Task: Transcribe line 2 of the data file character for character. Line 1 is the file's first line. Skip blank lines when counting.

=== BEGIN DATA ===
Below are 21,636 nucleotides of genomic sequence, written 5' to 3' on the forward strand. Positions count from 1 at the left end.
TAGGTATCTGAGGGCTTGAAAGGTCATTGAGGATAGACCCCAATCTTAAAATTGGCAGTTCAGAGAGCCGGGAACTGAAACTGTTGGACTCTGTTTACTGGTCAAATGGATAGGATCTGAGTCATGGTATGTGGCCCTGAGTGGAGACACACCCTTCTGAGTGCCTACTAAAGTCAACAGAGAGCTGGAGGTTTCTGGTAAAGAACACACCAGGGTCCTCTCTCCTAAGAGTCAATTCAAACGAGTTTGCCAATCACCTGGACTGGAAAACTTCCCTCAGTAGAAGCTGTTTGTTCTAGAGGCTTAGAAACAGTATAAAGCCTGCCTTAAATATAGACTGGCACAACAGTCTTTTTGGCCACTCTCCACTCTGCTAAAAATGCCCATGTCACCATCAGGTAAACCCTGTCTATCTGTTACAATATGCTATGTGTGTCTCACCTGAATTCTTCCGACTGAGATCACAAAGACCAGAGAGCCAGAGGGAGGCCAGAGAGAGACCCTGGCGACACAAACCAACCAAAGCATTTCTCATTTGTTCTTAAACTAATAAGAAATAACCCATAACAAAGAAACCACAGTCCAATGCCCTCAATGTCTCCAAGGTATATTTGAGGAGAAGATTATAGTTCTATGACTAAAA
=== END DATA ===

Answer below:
TAGGTATCTGAGGGCTTGAAAGGTCATTGAGGATAGACCCCAATCTTAAAATTGGCAGTTCAGAGAGCCGGGAACTGAAACTGTTGGACTCTGTTTACTGGTCAAATGGATAGGATCTGAGTCATGGTATGTGGCCCTGAGTGGAGACACACCCTTCTGAGTGCCTACTAAAGTCAACAGAGAGCTGGAGGTTTCTGGTAAAGAACACACCAGGGTCCTCTCTCCTAAGAGTCAATTCAAACGAGTTTGCCAATCACCTGGACTGGAAAACTTCCCTCAGTAGAAGCTGTTTGTTCTAGAGGCTTAGAAACAGTATAAAGCCTGCCTTAAATATAGACTGGCACAACAGTCTTTTTGGCCACTCTCCACTCTGCTAAAAATGCCCATGTCACCATCAGGTAAACCCTGTCTATCTGTTACAATATGCTATGTGTGTCTCACCTGAATTCTTCCGACTGAGATCACAAAGACCAGAGAGCCAGAGGGAGGCCAGAGAGAGACCCTGGCGACACAAACCAACCAAAGCATTTCTCATTTGTTCTTAAACTAATAAGAAATAACCCATAACAAAGAAACCACAGTCCAATGCCCTCAATGTCTCCAAGGTATATTTGAGGAGAAGATTATAGTTCTATGACTAAAA